We exist: of that no sane person does doubt,
Although there may pseudophilosophers be,
Who claim this essence is not. They are liars.
Commune not with such men. 'Tis real enough.
Our senses we may trust, else had we none
To be born, procreate, and, last, to die,
Successive generations destin'd thus
Perpetually — Is that all that life is?
Birth, intercourse, and death? Birth, love, and death?
Love, hate, despair, faith, anguish, trust, fear, hope,
Guilt, innocence, experience; baby, toddler,
Child, adolescent, adult young, then old,
And, when he calls, his preordainèd hour,
Whether we will or no, too soon, too late,
Wishing to live another year, in vain,
The time appointed from ere worlds were made,
The doom awaits us all, few fear him not:
Perhaps none fear him not; there is no shame
In fear of whom 'tis human but to fear,
Tho' he comes but once — his name, we know, is Death:
And it shall be as if thou hadst never been.
To live only to die? It cannot be —
Perhaps it can: 'life _has_ no point, ' they say —
'Tis true, maybe, we ne'er will understand it,
But that conclusion seems to me to be
Like giving up in despair. We must go on
Seeking what we desire, whether that means
That we must therefore suffer, humankind!
Or never come to yonder wicker gate,
We never must give up. Courage and hope
And wisdom and forethought and strength of will
And mind and character, and fortitude
Shall benefit us, let come what come may:
Nothing will come of naught; unreap'd, unsown;
Brave what perils may come; they may be great;
They may be dire; it may be that thou cross
Bridges thou wishest that thou hadst not cross'd;
Yet they must be travers'd. Suffer thou shalt
Things that thou wouldst prefer not to have borne;
But thou wast born of woman, human thou,
And ne'er to have suffered is to be inhuman,
Or dead, or undead, or else yet unborn;
'Tis true that sweet is pleasure after pain;
But miserabler is woe soon after joy.
There is but little pleasure in memory
Of joy that is past; is that pleasure, or pain?
Insanely man hopes the to-come to bring
The former, when ——— insanely did I say?
Nay, rationally, for grief and joy are both
Ephemeral, in the usual course of things.
But languor long may last, more so than joy?
Terrestrially I think; celestial, no;
Small consolation to us on earth below.
What joy is there in heaven? Joy infinite,
Love infinite, infinite bliss and peace;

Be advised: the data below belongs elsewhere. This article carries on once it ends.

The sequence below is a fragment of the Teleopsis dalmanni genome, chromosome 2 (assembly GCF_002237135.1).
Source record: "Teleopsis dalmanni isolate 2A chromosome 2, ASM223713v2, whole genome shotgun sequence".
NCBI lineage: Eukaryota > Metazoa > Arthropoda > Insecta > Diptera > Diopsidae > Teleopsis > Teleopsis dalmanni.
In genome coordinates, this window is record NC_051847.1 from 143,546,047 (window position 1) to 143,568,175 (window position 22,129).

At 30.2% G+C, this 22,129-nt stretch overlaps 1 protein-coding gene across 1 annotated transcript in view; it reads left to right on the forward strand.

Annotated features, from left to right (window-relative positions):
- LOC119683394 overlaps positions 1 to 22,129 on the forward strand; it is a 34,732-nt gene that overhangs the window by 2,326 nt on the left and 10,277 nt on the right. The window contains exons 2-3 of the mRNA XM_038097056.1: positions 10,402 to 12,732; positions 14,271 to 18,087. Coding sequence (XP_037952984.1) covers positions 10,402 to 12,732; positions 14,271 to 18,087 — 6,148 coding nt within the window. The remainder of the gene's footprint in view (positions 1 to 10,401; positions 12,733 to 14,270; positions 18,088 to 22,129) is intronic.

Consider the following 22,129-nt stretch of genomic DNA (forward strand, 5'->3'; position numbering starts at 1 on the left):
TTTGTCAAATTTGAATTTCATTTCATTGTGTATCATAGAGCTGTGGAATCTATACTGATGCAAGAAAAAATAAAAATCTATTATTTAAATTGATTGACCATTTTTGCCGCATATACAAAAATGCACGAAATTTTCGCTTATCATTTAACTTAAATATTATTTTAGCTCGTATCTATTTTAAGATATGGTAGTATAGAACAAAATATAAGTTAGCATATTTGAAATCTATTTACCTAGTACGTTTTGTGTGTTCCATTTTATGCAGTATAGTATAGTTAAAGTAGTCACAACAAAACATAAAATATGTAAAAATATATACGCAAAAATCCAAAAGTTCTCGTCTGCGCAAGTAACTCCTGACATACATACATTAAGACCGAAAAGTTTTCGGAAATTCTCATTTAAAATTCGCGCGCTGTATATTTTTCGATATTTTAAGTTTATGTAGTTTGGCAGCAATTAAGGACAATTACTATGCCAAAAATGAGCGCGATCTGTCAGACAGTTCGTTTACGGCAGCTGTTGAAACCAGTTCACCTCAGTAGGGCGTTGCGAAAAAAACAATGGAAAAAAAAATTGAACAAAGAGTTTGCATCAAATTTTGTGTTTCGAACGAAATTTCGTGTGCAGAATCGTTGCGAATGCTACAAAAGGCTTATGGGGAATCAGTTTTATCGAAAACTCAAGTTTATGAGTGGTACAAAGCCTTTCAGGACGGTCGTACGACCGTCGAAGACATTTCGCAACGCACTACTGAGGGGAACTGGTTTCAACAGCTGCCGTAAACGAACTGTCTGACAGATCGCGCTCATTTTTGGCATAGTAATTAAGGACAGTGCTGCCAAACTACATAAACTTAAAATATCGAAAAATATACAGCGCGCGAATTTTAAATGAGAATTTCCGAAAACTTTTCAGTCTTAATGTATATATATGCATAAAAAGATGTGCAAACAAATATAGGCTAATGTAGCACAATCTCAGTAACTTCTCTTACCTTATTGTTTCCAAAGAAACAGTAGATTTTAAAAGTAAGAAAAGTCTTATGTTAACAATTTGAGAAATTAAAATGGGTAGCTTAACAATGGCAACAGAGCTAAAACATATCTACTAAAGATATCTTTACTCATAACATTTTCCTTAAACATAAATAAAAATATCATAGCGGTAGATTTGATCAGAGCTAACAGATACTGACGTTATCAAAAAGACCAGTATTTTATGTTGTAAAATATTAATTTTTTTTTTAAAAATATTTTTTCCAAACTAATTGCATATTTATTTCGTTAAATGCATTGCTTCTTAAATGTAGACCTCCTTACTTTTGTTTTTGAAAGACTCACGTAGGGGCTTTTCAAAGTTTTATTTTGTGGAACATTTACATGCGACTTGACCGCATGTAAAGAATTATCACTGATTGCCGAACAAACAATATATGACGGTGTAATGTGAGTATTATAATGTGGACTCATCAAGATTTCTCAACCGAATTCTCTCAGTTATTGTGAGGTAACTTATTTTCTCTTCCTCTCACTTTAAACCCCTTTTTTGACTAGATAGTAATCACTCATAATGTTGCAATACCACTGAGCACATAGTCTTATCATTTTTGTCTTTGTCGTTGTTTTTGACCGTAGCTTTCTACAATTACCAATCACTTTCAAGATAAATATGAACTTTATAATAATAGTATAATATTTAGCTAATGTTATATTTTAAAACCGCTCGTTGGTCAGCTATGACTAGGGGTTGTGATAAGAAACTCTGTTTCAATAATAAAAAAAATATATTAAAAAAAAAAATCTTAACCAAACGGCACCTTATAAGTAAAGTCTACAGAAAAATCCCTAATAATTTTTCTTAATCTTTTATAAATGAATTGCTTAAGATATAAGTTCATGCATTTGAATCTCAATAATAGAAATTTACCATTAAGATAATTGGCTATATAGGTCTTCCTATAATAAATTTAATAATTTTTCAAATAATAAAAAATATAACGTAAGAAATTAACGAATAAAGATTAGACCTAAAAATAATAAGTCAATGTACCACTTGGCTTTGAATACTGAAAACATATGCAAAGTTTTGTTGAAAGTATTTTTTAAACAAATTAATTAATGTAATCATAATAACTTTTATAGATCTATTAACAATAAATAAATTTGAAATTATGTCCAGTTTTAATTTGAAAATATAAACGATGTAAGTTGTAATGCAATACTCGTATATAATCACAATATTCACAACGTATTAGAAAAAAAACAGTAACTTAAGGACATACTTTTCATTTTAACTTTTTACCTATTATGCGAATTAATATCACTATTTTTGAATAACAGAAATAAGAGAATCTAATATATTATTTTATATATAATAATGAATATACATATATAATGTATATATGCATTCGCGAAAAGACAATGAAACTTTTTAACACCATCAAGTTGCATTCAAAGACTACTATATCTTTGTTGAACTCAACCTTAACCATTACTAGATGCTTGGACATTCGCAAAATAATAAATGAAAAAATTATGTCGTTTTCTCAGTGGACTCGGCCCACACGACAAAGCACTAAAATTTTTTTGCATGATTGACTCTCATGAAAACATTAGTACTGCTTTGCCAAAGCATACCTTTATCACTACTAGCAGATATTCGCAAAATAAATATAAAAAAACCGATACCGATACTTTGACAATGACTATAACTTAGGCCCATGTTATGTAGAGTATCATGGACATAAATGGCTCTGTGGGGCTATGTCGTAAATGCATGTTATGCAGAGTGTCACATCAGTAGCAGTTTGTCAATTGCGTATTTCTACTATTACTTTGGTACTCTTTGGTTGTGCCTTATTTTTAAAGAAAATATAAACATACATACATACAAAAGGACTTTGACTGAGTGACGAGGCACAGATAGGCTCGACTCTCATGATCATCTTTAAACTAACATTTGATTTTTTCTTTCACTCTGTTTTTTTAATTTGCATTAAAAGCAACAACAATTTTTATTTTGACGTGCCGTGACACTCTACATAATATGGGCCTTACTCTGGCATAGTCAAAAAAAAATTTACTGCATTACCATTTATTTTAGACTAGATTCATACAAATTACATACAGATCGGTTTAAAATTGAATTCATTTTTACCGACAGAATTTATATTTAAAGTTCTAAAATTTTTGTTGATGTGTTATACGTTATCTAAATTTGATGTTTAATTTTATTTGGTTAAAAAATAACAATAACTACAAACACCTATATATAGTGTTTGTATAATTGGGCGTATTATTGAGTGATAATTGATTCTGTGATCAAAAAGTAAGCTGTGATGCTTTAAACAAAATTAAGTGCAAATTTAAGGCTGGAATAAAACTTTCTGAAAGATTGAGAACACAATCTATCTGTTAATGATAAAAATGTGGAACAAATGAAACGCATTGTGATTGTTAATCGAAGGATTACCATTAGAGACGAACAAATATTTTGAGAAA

How can this be? I do not understand:
But it is not my province; I am not God,
I am but a man, frail man, lords of the earth,
That purposeless each other do destroy!
Art thou, then, born to suffer? Yea and nay,
But still I do not understand how that
Can be the only purpose of our being.
It makes no sense to me, who cannot see
How that could be, seeing that God is good.
God is not evil; he gave men free will,
And if man will his own kind will to kill,
That is man's will, not God's; God interferes not,
Knowing that soon or late we all must die,
And knowing a great many things besides
That thou know'st not. This is no explanation
For evils that the earth herself commits
That has no mind or will to call her own,
Such as her quaking, horrified, at man,
Whose own evil is greater, who deserves
To die ten thousand times in torture fell,
For wickedness that he is guilty of.
But if to suffer is why we are here,
We may as well go kill ourselves: 'tis not.
Neither do we (like Epicurus old)
Claim we are here to enjoy ourselves; no truer
Is that hypothesis than its opposite.
'Give thanks to God! ' men say, 'That's why we're here.'
Yes, but I am not satisfied with this;
It is not a sufficient explanation.
If God made man himself to glorify,
For that purpose alone, it seems to me
(Who may be wrong, but do not think I am,
Like Plato's troglodytes) that God is vain.
Which he is not: for God is perfect love,
Essence supreme, creator of all things,
Of all things Lord, both merciful and just.
Thou dost not know wherefore thou art create;
But thou sure know'st that God is the most great,
Most good, most perfect Being; while we suppose
Empty surmises, he all answers knows.